Really naive question. I have a time series. I know how to perform segmentation (like binary segmentation algorithm). The goal is to find intervals generated from different probabilistic models.

But I have all information about possible models (distribution shape, variance, mean). So for each time point I have likelihood of each model and its prior. => I can calculate posterior for each time point, any model and any interval.

Problem: if I just segment the time series using maximum posterior probability, I will have too many change points. HMM can be a solution, but it also takes only one point into account and does not "look" at the whole interval. Also it is difficult to apply HMM for non-normal data.

It can be solved with sliding window, but it is not clear how to choose size of sliding window.

Is there an algorithm for this type of Bayesian change point detection (when you know possible models)? Like HMM, but takes the interval into account and can work with any parametric distribution? Heuristic algorithm is good too.

How can I apply maximum likelihood clustering for this problem?

UPD: Simulation of the problem:

variances <- runif(1000,0.01,0.5)

coverages <- c()

for (i in seq(1:100)) {
  coverages <- c(coverages, rnorm(1, mean=0, sd=variances[i]))

for (i in seq(101:200)) {
  coverages <- c(coverages, rnorm(1, mean=-log(2), sd=variances[i] / 0.75))

for (i in seq(201:300)) {
  coverages <- c(coverages, rnorm(1, mean=log(3/2), sd=variances[i] * 0.75))

for (i in seq(301:1000)) {
  coverages <- c(coverages, rnorm(1, mean=0, sd=variances[i]))


enter image description here

In real life, I know possible variances and means for each time point. I need to infer prevalence of one of the models inside the segment.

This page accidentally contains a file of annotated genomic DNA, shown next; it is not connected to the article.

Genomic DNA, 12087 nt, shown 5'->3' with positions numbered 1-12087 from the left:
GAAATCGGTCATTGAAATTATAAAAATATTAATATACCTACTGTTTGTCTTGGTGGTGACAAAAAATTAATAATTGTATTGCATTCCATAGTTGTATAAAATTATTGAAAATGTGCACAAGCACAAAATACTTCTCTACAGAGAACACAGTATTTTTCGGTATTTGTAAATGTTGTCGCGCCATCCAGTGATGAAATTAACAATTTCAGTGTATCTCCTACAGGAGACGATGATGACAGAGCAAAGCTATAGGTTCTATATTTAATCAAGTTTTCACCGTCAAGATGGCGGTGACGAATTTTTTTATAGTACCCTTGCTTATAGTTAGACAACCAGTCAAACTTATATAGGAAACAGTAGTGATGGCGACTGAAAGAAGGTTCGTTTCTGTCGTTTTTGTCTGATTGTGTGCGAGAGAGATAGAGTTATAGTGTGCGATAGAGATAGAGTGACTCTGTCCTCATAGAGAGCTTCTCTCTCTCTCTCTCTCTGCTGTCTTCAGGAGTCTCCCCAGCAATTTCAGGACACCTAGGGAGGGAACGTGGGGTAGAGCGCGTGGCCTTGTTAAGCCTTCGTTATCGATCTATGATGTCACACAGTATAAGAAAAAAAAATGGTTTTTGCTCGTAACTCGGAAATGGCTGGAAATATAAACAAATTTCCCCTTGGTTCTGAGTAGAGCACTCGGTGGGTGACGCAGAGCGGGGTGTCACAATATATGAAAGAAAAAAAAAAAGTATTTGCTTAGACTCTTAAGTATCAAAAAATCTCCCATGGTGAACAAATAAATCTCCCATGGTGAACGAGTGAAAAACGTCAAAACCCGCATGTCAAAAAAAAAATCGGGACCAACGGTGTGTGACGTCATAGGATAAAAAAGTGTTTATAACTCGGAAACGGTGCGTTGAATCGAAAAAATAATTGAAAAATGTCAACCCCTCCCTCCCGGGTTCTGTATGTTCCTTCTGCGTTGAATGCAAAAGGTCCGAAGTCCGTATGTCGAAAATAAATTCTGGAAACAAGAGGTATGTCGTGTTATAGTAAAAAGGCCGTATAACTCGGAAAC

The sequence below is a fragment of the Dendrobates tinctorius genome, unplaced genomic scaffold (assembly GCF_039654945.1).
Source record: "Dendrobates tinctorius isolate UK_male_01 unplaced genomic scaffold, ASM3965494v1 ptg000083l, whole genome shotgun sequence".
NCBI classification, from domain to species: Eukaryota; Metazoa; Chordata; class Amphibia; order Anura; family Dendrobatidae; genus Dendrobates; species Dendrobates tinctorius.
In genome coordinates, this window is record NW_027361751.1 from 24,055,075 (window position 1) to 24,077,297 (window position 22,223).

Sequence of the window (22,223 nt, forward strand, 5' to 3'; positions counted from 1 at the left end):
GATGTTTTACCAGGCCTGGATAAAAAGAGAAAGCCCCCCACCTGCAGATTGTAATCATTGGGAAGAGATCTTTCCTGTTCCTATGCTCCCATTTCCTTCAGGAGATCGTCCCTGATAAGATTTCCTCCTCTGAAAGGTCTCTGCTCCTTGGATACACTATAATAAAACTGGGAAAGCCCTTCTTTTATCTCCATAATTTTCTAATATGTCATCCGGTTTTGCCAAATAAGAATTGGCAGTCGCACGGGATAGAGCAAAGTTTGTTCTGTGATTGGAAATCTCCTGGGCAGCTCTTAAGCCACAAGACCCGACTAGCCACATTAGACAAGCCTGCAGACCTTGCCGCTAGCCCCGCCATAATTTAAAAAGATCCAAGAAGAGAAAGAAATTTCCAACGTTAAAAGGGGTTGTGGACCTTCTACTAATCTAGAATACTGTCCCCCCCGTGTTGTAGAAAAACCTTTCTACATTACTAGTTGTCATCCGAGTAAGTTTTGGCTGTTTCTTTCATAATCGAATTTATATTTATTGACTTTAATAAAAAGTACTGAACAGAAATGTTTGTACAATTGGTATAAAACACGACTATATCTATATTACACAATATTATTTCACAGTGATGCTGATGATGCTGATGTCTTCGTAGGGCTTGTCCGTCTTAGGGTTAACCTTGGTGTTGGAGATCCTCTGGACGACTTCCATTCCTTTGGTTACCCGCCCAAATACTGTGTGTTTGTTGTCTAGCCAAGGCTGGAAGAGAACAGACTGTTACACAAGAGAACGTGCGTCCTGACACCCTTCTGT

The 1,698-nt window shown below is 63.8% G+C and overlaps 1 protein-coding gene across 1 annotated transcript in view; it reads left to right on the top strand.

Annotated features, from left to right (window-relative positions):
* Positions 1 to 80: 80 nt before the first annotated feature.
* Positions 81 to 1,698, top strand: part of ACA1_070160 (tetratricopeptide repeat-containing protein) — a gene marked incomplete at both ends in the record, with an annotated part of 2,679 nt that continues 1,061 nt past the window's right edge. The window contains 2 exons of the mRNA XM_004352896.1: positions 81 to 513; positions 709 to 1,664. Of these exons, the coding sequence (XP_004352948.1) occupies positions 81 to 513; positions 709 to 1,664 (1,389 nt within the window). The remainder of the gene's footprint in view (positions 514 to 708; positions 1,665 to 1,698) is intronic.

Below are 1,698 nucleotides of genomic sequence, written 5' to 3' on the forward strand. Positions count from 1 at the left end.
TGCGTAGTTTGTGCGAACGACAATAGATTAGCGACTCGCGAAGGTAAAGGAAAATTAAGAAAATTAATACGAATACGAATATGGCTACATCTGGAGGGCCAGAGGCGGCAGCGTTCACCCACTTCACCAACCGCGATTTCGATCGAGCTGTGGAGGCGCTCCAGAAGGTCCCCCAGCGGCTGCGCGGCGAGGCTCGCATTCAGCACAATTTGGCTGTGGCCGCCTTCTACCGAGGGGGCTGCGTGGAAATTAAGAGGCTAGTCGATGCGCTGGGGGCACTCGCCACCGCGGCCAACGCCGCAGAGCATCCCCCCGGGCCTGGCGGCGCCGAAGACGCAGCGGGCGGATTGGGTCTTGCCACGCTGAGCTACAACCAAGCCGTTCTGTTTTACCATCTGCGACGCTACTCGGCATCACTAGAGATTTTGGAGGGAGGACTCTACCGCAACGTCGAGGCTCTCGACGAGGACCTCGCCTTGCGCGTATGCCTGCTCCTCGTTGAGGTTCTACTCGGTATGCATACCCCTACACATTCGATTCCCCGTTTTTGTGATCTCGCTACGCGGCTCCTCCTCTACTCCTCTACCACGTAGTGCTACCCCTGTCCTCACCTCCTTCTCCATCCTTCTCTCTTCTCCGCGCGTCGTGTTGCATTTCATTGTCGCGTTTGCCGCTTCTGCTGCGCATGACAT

The two good papers on this subject are below:

1) Bayesian Online Change Point Detection

2) Modeling changing dependency structure in multivariate time series

These do not apply a clustering algorithm but take the interval (since the last change point) into account as you have asked for. And they work with parametric distributions. The paper by Adams and Mackay (the first one) also has the algorithm implemented in MatLab and Python.

  • $\begingroup$ Thank you very much! It seems exactly like what I wanted. They look really nice! I will read them carefully, probably, my search is finished =) $\endgroup$ – German Demidov Feb 23 '16 at 13:56
  • $\begingroup$ =( unfortunately, the thing that I did not notice in the first paper: We further assume that for each partition ρ, the data within it are i.i.d. from some probability distribution. For my situation I know distribution parameters, so I can answer the question: "what are parameters for time point $t$ and model $H_i$", but the data within is not i.i.d. so distributions for time points $t$ and $t+1$ can be different even for the same model $H_i$. $\endgroup$ – German Demidov Feb 23 '16 at 16:18

This is more of a comment than an answer but it's too long to be a comment:

The "bible" for sequential analysis is probably 2014's book Sequential Analysis: Hypothesis Testing and Changepoint Detection by Alexander Tartakovsky. It is seemingly exhaustive in its coverage of the topic.


That said, in June 2014 Columbia sponsored The Fifth International Workshop in Sequential Methodologies which brought together the latest and greatest practitioners in the field. Tartakovsky was on the organizing committee.


See the "Detailed Program" link on the conference website for abstracts and papers. There's probably something there targeted specifically to your question.

Response lifted from this CV thread as written by me: sequential estimators for a proportion

  • $\begingroup$ I would like to buy this book, but can not. I have a stipend, not a salary...70 euro is quite a lot for me =( I'll try to find smth in the Detailed Program. $\endgroup$ – German Demidov Feb 23 '16 at 16:27
  • $\begingroup$ Can you get it through interlibrary loan? $\endgroup$ – DJohnson Feb 25 '16 at 13:09

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